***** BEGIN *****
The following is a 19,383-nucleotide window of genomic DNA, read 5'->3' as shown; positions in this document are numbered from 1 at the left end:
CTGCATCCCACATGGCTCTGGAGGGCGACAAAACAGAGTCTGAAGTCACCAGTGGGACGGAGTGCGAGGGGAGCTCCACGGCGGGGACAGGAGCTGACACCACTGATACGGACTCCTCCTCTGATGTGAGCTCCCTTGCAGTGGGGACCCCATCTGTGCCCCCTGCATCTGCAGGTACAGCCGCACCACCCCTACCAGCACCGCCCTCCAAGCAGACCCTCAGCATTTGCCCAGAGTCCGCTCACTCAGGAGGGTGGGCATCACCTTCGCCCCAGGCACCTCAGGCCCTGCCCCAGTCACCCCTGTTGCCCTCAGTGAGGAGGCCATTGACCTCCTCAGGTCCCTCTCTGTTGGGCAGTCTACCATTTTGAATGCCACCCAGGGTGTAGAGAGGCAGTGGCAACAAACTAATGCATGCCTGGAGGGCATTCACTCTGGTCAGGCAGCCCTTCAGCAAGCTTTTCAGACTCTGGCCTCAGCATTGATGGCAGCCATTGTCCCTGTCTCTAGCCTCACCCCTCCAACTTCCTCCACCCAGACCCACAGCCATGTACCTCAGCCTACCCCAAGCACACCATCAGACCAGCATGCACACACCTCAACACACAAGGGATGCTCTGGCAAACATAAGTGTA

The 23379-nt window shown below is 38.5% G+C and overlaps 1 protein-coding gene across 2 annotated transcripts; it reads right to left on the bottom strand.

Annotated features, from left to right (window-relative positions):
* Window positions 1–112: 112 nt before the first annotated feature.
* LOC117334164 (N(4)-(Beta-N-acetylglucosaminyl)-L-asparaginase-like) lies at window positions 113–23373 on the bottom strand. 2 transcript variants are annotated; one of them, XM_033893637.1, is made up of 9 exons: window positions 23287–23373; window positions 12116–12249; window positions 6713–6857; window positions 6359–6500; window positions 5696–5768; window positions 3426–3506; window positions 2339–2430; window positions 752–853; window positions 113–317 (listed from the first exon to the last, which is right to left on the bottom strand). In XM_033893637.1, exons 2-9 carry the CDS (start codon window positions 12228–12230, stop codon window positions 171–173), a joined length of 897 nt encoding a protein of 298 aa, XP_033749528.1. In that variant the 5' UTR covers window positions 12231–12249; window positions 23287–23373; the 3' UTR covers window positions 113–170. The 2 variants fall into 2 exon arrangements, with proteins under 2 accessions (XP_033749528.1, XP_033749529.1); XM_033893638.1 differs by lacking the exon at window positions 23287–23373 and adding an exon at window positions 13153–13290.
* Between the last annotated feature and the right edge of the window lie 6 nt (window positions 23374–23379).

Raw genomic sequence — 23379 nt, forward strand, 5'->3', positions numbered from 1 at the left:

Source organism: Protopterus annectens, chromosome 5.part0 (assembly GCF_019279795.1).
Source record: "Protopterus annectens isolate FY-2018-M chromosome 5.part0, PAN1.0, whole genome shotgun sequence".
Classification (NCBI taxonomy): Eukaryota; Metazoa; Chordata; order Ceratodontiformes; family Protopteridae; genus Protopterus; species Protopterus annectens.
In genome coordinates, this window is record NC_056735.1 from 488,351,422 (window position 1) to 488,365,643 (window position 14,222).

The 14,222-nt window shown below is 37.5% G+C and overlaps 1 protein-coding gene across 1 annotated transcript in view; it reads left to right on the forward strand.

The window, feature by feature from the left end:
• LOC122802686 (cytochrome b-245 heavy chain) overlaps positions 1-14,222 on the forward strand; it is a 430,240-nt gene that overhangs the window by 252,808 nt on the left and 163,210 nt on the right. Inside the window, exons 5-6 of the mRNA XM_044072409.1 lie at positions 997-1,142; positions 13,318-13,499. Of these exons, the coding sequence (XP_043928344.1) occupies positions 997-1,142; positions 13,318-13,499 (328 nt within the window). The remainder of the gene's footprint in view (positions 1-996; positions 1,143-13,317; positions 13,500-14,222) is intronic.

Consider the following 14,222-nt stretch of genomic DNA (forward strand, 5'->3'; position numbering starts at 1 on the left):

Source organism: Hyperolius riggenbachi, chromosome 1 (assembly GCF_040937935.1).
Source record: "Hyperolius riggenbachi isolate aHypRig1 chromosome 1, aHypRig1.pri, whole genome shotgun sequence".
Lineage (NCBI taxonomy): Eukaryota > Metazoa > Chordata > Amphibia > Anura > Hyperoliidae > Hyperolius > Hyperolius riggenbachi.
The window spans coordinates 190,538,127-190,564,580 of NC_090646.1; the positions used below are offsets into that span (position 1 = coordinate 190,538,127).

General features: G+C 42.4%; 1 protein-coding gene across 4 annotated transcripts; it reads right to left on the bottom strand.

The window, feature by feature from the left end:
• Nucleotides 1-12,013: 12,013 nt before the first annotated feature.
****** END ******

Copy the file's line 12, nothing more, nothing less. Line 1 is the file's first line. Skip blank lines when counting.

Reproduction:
In genome coordinates, this window is record NC_056735.1 from 488,351,422 (window position 1) to 488,365,643 (window position 14,222).